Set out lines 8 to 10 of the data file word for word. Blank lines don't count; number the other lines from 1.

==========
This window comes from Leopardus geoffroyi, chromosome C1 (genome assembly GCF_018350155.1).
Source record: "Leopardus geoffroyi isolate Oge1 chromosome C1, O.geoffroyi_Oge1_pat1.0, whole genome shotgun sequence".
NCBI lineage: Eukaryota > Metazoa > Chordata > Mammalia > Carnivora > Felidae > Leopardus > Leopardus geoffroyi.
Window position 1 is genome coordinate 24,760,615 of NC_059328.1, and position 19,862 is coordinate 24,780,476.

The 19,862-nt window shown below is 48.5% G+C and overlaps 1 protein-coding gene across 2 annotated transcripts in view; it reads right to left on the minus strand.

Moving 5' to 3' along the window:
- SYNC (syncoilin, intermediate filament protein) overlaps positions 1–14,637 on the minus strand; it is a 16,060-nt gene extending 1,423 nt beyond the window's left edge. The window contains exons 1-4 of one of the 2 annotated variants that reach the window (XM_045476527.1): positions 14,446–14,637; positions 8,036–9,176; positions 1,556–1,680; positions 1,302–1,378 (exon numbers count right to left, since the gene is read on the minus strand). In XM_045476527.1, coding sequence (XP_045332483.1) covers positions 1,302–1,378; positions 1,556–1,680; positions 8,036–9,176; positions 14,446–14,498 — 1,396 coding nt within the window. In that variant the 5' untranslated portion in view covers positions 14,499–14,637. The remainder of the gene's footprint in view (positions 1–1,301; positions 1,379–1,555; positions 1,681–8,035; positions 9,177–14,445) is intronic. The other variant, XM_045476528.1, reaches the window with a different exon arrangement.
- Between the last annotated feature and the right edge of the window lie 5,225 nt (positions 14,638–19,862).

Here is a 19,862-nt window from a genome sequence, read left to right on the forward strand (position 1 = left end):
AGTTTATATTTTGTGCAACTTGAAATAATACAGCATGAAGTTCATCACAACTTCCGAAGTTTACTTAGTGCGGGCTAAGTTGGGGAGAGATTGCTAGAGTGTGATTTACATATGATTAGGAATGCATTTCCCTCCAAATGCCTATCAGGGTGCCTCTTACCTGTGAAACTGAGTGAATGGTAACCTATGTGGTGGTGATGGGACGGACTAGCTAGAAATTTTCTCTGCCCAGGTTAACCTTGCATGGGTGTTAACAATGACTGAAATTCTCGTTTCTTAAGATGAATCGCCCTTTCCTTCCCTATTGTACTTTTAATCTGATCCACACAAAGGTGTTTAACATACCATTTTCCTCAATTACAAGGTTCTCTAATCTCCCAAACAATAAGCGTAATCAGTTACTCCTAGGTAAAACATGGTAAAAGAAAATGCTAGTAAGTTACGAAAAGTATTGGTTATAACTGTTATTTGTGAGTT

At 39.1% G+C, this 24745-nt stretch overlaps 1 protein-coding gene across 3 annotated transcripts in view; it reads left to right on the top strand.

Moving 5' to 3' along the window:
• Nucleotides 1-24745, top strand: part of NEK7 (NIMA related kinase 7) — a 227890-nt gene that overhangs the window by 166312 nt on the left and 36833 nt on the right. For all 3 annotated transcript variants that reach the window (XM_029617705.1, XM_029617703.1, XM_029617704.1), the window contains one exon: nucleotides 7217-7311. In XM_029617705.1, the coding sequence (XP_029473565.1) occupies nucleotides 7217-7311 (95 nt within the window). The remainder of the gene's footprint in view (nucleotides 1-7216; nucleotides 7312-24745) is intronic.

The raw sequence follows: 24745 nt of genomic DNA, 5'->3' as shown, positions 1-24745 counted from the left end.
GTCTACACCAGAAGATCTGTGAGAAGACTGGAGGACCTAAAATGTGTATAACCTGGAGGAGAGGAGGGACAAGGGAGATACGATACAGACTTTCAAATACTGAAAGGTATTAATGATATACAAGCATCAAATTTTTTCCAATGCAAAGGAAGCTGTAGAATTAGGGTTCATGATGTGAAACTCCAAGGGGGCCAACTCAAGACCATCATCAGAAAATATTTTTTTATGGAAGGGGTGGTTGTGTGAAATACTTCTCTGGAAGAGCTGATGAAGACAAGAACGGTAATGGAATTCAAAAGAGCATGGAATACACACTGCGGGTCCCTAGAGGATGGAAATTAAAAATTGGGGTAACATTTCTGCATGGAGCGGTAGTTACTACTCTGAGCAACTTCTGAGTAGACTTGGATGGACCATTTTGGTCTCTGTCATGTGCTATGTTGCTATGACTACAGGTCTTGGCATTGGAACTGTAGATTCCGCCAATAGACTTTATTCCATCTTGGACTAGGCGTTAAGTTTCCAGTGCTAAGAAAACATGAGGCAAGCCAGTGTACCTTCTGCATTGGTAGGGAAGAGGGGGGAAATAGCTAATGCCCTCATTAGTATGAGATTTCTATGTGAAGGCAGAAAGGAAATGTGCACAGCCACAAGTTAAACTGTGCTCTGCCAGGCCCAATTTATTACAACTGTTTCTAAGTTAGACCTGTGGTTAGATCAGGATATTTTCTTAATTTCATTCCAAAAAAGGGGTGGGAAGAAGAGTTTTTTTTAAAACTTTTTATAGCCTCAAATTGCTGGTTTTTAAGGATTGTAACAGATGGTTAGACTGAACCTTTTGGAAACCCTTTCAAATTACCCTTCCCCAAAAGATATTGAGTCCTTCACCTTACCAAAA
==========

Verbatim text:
- Between the last annotated feature and the right edge of the window lie 5,225 nt (positions 14,638–19,862).

Here is a 19,862-nt window from a genome sequence, read left to right on the forward strand (position 1 = left end):
AGTTTATATTTTGTGCAACTTGAAATAATACAGCATGAAGTTCATCACAACTTCCGAAGTTTACTTAGTGCGGGCTAAGTTGGGGAGAGATTGCTAGAGTGTGATTTACATATGATTAGGAATGCATTTCCCTCCAAATGCCTATCAGGGTGCCTCTTACCTGTGAAACTGAGTGAATGGTAACCTATGTGGTGGTGATGGGACGGACTAGCTAGAAATTTTCTCTGCCCAGGTTAACCTTGCATGGGTGTTAACAATGACTGAAATTCTCGTTTCTTAAGATGAATCGCCCTTTCCTTCCCTATTGTACTTTTAATCTGATCCACACAAAGGTGTTTAACATACCATTTTCCTCAATTACAAGGTTCTCTAATCTCCCAAACAATAAGCGTAATCAGTTACTCCTAGGTAAAACATGGTAAAAGAAAATGCTAGTAAGTTACGAAAAGTATTGGTTATAACTGTTATTTGTGAGTT